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How to extend religious freedom to Native Americans

When clergy abandon clear standards of morality

Over the years, I have known some amazing members of the clergy -- honest, dedicated, wise, committed and pastoral. In fact, I've formed the belief that people who fit that description make up by far the majority of pastors, priests, imams, rabbis and other religious leaders.

Woman-could-notBut not all. (In that way, the profession of clergy isn't so dissimilar from other professions, including journalism.)

When I've run across clergy who have been dishonest or more interested in their own honors than in honoring God, I've found it enormously disappointing, though that's perhaps because many of us tend to think that anyone ordained to ministry should (and probably does) hold to a higher moral standard than your average human being.

I thought about all of this the other day as I was reading a marvelous 2021 book, The Woman They Could Not Silence, by Kate Moore.

It's about a remarkable 19th Century woman named Elizabeth Packard, who was married to a Presbyterian pastor, Theophilus Packard of Manteno, Ill., south of Chicago. When Elizabeth began to challenge her husband's change of theology -- from New School to Old School Presbyterian thought -- he eventually declared her insane and had her committed to an insane asylum in Jacksonville, Ill. The book is about how she fought through that trauma and emerged as a great reformer on the behalf of the mentally ill and of women generally.

But the question of why Theophilus adjusted his theology (essentially from anti-slavery Presbyterians to pro-slavery or silent-on-the-subject Presbyterians) intrigued me, as it did the author of the book.

It turns out, Moore writes, that Theophilus "was trying to save himself." Meaning not his soul but his job.

"There was a reason," she writes," his church had recently flipped from New School to Old School doctrines. Openly, the switch had coincided with the church securing funding for its first permanent home. . .The money had come with strings attached: the church had to switch its creed." That demanded switch had come from one of America's richest people, Cyrus H. McCormick, who had donated $800 (today about $25,000), nearly half the cost of the church.

Beyond that, "Theophilus had a secret he'd been keeping from his wife. . .He was deeply in debt -- to the tune of $3,800 (about $118,000 today). It meant the threat of losing his job hung over him like a guillotine's blade. No matter Theophilus's true beliefs, he had to toe the line -- as meekly obedient as his wife was not. . .And it was essential to McCormick and his political plan (about avoiding a Civil War) that Theophilus did just that."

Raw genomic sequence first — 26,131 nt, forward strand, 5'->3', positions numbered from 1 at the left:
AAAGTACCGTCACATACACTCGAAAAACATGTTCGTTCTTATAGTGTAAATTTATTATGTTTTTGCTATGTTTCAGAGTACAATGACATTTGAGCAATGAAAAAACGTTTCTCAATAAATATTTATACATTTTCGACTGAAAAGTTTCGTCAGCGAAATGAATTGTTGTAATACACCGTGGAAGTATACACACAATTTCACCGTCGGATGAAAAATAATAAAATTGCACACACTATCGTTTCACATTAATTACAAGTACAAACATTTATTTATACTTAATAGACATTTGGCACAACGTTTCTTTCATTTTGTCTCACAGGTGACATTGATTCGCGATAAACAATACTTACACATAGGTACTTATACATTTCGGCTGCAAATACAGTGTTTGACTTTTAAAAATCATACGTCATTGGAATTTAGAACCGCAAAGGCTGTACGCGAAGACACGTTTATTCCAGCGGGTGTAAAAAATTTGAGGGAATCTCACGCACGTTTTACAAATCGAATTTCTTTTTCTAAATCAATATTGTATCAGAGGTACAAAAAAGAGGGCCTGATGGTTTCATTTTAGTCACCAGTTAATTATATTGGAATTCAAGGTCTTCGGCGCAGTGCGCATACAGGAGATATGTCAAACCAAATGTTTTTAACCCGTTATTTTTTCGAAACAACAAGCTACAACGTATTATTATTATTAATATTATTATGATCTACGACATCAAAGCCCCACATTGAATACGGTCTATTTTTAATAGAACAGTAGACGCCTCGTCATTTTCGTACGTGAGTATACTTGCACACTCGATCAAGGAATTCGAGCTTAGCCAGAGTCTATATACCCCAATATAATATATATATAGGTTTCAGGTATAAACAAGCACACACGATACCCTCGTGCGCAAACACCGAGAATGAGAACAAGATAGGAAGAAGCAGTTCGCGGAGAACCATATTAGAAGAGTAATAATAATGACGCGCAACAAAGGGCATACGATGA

Quite a bit later in the book we learn this: "So Theophilus had lost his job. Despite his desperate efforts in 1860 to retain his position -- to the extent of abandoning his principles and silencing the wife who would not -- it had all been for nothing."

That was bad enough for Theophilus. But imagine that he'd kept his job and managed to pay off his debt. He'd still know in his heart that he was a fake and had caved into a profoundly immoral position on slavery to be able to do that.

There are, of course, such clergy people around today -- willing to sell out for bad reasons. And those of us active in faith communities would do well to remember that and to keep our eyes and ears open, especially when what's at stake is not money but the welfare of our children and grandchildren.

But let's also remember that the clergy includes many people with highly active moral compasses who are ready to call other clergy on their moral failings, given that such failings can, fair or not, reflect on all of them.

The wife of Theophilus, by contrast, was a moral giant. Read the book and you will celebrate her.

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I wonder what Elizabeth Packard, a champion of protecting rights for women, would think of the news that the National Council of Churches just elected an all-female slate of leaders. And all but one of those leaders is a person of color. I'm not sure it's a good idea for such organizations to be run by people all of one sex, but history shows us the catastrophes that can happen (I'm thinking of the sex abuse scandal in the Catholic Church) when only males are in charge.

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P.S.: KCUR.org has published my remembrance of a member of the clergy who never abandoned clear standards of morality, Lama Chuck Stanford, founder of the Rime Buddhist Center.


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